From Skyways we learn about the number of schools and teacher pay in Butler County schools in 1878.

Schools. - Number or organized districts, 125; school population, 5,043; average salary of teachers, per month, male, $31.80, female, $26.65.

The term a "dollar a day" started with cowhands who were paid a dollar a day and food for their work. Teachers could rightly complain about pay back then for they were paid similar wages.

Before you get up on your high horse about the discrepancy in male and female pay consider this -  male teachers often supported a family. Usually, female teachers taught for a year or two and married. Not always, mind you, but that was the way it was. Hey, don't get mad at the messenger (me), take it up with grandpa. Also, female teachers lived at home or with a student's family.

Again, from Skyways (id.):

School houses built during 1878, frame, 9. Total number of school houses, 123; log, 1; frame, 103; stone, 19. Value of all school property, $74,473. No report on shade trees.

In 1878, with a total of 123 schools for just over 5,000 students, the average school contained 40 children, but remember this list includes city schools such as those in El Dorado and Andover.

School attendance varied over the years. These small schools often had from ten to twenty children ranging in all ages. This can be seen from the few tattered old photos of schools and there students. Also, keep in mind there were no yellow school buses.  Children walked to school, a few rode horses, so schools were as common as a QuikTrip and located every two to three miles in the more populated areas.. In school, the older children would help the younger ones.The teacher had her desk at the front of the class and would give personal instruction.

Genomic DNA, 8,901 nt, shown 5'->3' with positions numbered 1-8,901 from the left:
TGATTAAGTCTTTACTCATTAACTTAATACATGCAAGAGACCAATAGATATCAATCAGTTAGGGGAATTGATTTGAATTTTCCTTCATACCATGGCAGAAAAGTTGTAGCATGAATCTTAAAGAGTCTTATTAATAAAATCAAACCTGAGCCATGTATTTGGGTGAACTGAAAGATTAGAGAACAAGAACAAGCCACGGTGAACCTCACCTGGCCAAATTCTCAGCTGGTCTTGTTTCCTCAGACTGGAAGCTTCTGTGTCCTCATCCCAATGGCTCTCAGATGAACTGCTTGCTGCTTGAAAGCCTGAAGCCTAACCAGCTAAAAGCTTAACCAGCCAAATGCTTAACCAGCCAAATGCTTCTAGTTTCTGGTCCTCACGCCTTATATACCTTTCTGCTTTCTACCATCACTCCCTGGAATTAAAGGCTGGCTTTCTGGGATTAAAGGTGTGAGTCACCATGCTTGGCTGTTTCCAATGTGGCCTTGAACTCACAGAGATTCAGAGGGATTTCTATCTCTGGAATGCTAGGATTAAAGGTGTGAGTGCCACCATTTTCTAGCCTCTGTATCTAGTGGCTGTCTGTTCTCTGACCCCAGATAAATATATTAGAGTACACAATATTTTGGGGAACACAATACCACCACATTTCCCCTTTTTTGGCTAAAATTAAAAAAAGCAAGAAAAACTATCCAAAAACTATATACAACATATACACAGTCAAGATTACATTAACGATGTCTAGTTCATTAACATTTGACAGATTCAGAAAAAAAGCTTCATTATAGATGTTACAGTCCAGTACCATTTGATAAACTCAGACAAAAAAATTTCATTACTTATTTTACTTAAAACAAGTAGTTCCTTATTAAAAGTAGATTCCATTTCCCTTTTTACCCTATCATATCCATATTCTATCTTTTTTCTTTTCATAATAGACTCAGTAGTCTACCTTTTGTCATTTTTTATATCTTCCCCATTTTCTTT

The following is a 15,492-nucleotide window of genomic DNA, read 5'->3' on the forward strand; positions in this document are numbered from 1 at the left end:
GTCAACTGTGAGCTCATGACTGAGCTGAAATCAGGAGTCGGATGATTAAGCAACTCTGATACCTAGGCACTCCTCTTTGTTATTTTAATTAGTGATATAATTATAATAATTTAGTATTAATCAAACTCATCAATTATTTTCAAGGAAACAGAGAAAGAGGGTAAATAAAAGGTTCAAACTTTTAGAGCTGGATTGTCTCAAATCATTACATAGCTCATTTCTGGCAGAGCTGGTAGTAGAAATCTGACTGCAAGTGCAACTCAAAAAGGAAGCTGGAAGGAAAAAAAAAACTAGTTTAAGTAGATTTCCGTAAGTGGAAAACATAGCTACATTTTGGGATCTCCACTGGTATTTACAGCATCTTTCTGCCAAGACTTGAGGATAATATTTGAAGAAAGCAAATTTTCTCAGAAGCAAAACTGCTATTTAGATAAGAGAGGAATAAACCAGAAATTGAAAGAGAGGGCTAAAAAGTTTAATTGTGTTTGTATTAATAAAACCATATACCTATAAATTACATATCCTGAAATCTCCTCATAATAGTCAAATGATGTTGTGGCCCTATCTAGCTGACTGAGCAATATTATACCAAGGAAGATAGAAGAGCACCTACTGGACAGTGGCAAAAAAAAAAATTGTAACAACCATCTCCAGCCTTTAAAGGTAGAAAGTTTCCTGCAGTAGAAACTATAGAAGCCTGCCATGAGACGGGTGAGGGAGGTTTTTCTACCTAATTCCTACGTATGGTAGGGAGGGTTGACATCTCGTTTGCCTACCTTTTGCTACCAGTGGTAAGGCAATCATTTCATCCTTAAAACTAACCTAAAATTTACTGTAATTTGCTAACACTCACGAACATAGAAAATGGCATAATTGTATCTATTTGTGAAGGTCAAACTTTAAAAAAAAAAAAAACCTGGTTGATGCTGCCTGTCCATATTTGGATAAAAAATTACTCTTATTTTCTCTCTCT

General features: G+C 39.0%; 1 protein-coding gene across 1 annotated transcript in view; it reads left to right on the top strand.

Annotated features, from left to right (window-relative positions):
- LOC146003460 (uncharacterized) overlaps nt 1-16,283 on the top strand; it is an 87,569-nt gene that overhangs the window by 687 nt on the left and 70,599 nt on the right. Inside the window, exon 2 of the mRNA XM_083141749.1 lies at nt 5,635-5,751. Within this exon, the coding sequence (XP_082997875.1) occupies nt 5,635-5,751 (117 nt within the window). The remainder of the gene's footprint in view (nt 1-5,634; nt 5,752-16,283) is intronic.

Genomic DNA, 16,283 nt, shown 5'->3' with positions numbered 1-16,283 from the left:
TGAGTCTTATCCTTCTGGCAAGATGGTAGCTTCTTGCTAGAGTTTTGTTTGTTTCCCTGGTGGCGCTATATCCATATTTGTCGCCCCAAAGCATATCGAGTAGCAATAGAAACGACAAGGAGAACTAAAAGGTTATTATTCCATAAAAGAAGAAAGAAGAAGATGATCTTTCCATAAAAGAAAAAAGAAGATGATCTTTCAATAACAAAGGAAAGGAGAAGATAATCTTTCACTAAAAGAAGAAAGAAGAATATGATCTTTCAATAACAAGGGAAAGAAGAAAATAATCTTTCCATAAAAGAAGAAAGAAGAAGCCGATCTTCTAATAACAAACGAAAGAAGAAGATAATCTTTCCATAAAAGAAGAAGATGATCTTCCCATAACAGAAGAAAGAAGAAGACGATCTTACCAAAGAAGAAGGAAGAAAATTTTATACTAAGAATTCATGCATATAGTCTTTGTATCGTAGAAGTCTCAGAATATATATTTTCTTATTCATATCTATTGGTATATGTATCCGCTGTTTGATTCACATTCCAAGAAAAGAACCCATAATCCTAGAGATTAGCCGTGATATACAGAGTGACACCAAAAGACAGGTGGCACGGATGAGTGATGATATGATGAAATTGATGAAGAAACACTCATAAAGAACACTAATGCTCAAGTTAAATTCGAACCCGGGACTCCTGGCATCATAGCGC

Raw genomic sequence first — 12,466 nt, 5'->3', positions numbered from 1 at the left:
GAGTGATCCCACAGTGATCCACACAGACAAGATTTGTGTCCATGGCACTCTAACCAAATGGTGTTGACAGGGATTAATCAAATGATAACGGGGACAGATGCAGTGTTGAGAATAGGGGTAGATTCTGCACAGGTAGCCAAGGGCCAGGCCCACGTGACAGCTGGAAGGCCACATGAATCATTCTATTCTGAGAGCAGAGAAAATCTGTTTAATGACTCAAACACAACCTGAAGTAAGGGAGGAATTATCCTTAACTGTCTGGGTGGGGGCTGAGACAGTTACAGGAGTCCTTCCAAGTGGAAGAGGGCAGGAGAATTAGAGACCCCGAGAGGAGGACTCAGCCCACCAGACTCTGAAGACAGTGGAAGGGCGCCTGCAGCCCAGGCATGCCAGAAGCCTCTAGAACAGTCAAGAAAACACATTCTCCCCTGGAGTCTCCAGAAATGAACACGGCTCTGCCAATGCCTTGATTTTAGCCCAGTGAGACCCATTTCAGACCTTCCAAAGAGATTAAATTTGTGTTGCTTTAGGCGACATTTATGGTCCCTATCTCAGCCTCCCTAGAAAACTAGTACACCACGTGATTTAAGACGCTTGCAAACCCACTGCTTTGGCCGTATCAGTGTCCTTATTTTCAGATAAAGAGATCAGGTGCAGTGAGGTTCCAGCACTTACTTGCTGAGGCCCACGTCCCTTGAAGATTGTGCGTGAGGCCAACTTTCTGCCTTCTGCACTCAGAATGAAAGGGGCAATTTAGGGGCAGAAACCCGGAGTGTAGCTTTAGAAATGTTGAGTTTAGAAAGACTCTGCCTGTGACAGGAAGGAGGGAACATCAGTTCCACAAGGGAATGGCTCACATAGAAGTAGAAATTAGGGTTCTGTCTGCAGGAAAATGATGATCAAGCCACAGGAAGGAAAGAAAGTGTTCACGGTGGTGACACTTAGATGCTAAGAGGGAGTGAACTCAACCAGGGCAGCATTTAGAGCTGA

Clay Center, Butler County
The school sits on the southwest corner of the intersection where Clay Center is located. Google Maps gives a birds-eye view. The north branch of Rock Creek passes just to the north of the school. I have not discovered any information to date on this Clay Center. My visit to Clay Center takes place the day after Christmas on a cold but sunny day. As the wind is not blowing it is a good day for a walk with the dogs Tobie and Sammy, one a mixture of Terrier, Shephard, and Coon, the other a German Shepherd.

South View
The school is typical of many one room schools with a foyer to shield the classroom from the biting winter cold. A central chimney spout can be seen, so the furnace was in the middle of the school room. One unusual feature is that there are no windows on the north side. In fact, the only windows on the school are on the south and east sides.

View from the west.
As with many schools, the land was typically donated by a farmer and the school often sits next to a field. District 41 school is shielded by several Oak and Ash that border Rock Creek. The creek is now dry with only a pool of water here and there.

Every school had its outhouse or two behind the school and District 41 is no exception. The door and the platform are long gone but the sturdy native limestone that make up the walls still stand.

Stone Fence along the road to Latham
The countryside is rolling pasture, good for hay, corn and cattle. Along the way to Latham one passes what must be the longest stone fence in all Kansas.

Ancient Bridge
If you take the time to look around, you'll discover a bit of Old Kansas. I don't like to give out the location of every site, so I will just say that it is near Latham. For the real stone bridge fans, visit Tour Butler County, which lists the still standing stone bridges in Butler County. I guess this one is #11.

Tour Butler County pdf